Labour is not even prepared to sweat the smaller stuff. Asked if Labour would scrap the plan to impose a seven-day wait between someone losing their job and being able to claim benefits, Ed Balls, the Shadow Chancellor, said if the move was a sensible reform that saved money he would support it; but if it turned out to be Christmas Day for loan companies he would not. Well, Mr Balls, what are the chances it will lead to more desperate, anxious people falling into the clutches of loan companies? Why does a Labour Shadow Chancellor even need to ponder this?

There were suggestions yesterday that the Scottish Government would not follow suit when it came to the public sector pay reforms, but this depended, said a source, on "the numbers". And so the game of chicken continues: who would cut this, who would not cut that, who are the public-spending assets and liabilities.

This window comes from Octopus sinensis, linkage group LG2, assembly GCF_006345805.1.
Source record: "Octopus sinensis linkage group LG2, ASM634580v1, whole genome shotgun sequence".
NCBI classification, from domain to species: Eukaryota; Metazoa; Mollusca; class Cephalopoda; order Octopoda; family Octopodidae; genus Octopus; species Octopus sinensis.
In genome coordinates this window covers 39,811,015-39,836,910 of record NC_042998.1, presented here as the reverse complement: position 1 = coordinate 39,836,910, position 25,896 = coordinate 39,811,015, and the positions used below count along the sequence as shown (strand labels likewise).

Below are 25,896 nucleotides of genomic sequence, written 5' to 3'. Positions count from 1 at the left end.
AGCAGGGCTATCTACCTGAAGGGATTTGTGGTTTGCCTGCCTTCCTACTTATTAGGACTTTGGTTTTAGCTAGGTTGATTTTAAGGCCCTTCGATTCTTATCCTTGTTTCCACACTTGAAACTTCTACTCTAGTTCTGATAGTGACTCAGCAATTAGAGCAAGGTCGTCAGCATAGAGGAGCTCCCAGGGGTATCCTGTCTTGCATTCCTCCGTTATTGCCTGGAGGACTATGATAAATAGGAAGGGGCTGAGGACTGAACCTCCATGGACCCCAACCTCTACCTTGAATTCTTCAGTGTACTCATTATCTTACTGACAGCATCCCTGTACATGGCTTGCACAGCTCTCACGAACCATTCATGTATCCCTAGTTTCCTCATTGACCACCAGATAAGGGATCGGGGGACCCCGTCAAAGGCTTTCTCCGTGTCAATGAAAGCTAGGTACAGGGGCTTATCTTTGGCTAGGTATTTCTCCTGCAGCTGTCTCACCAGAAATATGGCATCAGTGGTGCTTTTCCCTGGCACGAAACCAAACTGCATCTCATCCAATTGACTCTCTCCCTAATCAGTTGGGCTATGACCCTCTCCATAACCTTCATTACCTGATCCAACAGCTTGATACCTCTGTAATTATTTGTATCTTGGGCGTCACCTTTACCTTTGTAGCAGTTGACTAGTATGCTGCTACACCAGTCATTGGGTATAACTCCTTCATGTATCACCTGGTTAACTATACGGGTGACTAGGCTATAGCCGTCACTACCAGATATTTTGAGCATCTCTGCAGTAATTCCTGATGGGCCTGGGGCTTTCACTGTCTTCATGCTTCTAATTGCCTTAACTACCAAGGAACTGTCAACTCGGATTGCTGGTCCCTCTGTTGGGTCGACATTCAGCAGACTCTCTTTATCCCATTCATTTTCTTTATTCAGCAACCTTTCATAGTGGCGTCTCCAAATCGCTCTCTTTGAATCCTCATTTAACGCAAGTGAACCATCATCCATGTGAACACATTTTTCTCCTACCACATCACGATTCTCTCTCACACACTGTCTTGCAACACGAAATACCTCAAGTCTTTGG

For those in political circles, this talk of cuts must be an awfully jolly parlour game, like charades for wonks. One only wishes that they had an inkling what it feels like to be on the other end of this game, to know that entire ranks of the powerful and privileged are lining up against you for no greater purpose – debt is going up, remember – than to keep up appearances and keep their backsides on the seats of ministerial limos or, in the case of Messrs Balls and Miliband, return them there. Like the remains of a burger dinner on a Sunday morning pavement, it's enough to make a body green around the gills.